In an age where an endless supply of films can appear on your screen with just the click of a button, this massive grocery store-sized video shop is a refreshing break from the online norm. With more than 100,000 titles stocking its shelves, it’s the largest independent video rental store in the world.
The forerunner to Scarecrow Video first opened in 1986 in the back of a record store with a measly 200 titles. By the mid-’90s, Scarecrow had ballooned into a collection of 30,000 videos, all of which had been personally watched by founding partner and “Doctor of Video Pleasures” George Latsios.
In the years following, the store received visits and praise from film icons like critic Roger Ebert and directors John Woo and Quentin Tarantino. The collection continued to grow in both size and acclaim, becoming a friendly haven for local Seattle film buffs.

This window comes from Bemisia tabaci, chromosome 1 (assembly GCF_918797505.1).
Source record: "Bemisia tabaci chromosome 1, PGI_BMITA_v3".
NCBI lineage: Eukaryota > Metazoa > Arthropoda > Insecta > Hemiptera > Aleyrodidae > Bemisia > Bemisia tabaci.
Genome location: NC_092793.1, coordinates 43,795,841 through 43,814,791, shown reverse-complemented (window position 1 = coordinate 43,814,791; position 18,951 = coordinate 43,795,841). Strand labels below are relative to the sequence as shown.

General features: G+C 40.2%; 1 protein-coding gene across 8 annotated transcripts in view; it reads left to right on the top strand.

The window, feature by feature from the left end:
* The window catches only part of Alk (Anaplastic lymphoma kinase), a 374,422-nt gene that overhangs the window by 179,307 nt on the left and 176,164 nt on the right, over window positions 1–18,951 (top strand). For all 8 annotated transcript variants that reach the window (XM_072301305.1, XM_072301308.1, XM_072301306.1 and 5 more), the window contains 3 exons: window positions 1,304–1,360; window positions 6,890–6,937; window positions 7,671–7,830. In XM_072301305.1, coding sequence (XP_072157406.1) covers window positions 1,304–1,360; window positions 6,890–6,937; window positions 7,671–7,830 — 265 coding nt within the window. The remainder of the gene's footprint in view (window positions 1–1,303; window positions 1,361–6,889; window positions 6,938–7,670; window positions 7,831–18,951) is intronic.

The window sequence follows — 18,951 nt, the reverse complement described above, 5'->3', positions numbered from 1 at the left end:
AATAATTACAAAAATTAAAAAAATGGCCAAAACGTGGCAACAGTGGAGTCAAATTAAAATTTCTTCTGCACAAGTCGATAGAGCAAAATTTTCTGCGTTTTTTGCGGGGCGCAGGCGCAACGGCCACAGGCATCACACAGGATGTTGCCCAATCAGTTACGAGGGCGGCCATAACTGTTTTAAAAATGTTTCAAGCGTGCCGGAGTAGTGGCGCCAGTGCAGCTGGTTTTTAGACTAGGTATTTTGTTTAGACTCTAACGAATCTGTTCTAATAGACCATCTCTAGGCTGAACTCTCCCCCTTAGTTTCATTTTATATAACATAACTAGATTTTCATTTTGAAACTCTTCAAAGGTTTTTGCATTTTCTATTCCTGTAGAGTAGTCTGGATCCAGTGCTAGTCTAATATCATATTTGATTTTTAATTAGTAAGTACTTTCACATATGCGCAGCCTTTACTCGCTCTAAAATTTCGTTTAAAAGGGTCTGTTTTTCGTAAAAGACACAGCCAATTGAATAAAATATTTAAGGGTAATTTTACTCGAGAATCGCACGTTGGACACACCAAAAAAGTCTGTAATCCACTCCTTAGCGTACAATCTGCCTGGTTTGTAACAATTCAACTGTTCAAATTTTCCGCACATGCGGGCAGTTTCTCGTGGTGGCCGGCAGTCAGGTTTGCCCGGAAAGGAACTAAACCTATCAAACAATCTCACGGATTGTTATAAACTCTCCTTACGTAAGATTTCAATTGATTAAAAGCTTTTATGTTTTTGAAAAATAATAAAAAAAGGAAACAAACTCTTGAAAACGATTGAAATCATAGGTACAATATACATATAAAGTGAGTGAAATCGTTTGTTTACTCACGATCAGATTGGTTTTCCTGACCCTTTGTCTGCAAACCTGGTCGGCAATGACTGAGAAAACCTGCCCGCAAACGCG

But tragically, a diagnosis of terminal brain cancer gave Latsios a predicted six months to live and sent him splurging on a whirlwind collecting spree. He, his wife, and their business parter were later forced to sell the store in 1999.
Scarecrow managed to survive, despite the change in ownership and the demise of brick and mortar video rental stores around the world. It transitioned to a non-profit organization in 2014 and currently boasts a sprawling video collection of roughly 130,000 titles. You can expect to find anything from Bigfoot to cannibal flicks to Vengeful Acts of a Wrathful God (VAOWG). In addition to its “for rent” stacks, the store also has several hundred movies available for purchase at any given time.